IPO (Initial Public Offering)

The dream of many start-up CEO’s is to ‘take their company public’ on the stock market. Going public is like reaching a major business milestone and if done correctly will make everyone wealthy.

The early investors are happy because the liquidity event means they can finally cash out and earn many times their initial investment. The risk of investing in new start-ups is mitigated by the return from the IPO.

Most start-ups will realize when the timing is right to become a public company. Fast controlled growth, good earnings and a desire to grow larger are indicators it is time to become public. People might be surprized to know that as large as these corporations are Facebook and Twitter only became public in 2012 and 2013 respectively.

IPO’s seem to be taking longer to happen because of so much early stage investment capital available to start-ups (thanks Silicon Valley angels).

Of course, with potential windfalls there are downsides to being a public company. Shareholders are certainly demanding and fickle and liabilities and compliance issues are extreme. There is also a very real chance that the inexperienced CEO may find himself with money and shares but voted out of a job by shareholders. The common story that Steve Jobs was forced to leave Apple after a power struggle with then CEO John Sculley sounded realistic but, in fact, Jobs left on his own accord because of the struggle for control.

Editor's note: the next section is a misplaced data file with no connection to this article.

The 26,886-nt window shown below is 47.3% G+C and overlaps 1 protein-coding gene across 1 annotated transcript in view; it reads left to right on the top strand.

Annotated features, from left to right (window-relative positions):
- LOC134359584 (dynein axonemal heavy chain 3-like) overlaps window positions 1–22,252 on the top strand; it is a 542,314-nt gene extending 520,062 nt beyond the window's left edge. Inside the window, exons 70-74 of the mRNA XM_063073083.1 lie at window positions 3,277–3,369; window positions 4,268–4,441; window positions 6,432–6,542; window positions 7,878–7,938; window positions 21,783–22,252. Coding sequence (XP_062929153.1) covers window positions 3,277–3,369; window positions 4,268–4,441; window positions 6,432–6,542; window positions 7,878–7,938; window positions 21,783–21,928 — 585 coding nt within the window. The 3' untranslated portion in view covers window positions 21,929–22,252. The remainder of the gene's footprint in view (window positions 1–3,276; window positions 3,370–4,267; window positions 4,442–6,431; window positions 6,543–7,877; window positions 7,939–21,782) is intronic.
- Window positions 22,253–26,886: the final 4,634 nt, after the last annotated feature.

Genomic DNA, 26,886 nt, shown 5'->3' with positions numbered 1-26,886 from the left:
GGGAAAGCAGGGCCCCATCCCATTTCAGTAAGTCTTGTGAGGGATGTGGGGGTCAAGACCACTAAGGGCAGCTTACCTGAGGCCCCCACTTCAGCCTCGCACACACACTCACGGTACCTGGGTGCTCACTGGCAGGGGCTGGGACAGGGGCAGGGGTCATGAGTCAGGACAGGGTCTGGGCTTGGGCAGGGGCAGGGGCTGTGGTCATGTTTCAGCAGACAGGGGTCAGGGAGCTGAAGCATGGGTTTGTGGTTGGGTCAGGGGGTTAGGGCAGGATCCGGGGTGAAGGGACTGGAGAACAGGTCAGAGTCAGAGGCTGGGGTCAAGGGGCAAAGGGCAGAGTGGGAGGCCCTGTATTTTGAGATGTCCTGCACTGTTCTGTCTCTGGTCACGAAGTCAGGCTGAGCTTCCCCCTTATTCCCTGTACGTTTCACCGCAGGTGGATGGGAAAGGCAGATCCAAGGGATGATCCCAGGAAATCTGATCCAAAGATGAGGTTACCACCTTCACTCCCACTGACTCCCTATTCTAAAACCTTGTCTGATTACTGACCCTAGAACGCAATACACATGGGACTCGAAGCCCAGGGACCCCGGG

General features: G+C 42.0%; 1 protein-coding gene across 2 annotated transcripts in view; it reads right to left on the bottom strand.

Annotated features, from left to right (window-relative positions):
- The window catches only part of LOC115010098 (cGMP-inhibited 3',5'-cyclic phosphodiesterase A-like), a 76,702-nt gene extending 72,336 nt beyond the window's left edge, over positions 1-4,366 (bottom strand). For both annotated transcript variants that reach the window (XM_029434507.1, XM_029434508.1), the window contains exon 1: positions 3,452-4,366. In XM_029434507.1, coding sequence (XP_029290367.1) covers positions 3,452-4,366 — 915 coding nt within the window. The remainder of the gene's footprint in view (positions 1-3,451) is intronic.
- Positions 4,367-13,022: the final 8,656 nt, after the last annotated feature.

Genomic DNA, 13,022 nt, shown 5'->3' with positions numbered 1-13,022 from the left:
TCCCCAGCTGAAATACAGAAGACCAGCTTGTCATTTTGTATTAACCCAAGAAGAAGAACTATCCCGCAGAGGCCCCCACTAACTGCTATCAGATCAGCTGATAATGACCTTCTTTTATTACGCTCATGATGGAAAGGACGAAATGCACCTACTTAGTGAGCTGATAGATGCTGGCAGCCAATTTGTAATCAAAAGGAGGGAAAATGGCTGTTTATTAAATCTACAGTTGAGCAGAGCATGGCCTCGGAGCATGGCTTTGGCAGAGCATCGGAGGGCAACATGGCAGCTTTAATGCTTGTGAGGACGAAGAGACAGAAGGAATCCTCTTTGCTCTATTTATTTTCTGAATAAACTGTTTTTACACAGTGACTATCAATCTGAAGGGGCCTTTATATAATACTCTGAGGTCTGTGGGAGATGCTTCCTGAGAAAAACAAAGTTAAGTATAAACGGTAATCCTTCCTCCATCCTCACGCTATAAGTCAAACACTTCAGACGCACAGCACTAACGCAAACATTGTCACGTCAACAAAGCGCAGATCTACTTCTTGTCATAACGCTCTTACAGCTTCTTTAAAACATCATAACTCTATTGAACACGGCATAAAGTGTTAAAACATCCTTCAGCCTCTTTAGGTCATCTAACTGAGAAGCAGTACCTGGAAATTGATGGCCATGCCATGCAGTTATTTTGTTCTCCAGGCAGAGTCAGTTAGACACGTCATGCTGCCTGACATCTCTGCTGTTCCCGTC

IP (Intellectual Property)

There is no doubt that some intellectual properties are the most valuable asset of the start-up. There have been stories over the years of inventors developing car engines that would last forever being bought out by GM and then hidden in a file. How could a car company compete? I had a friend who developed concrete that was harder than steel and weighed less than average cement. He ‘disappeared in the 1970’s. I hope he is living the high life on a beach but you never know.

The point is there are exit strategies that include selling the IP of the company and not looking back. Current valuations when looking for start-up capital put a value of around 30-40% on the IP. It gets a lot higher when the IP is a proven winner.

The last two strategies involve a cow!

Milking the Cow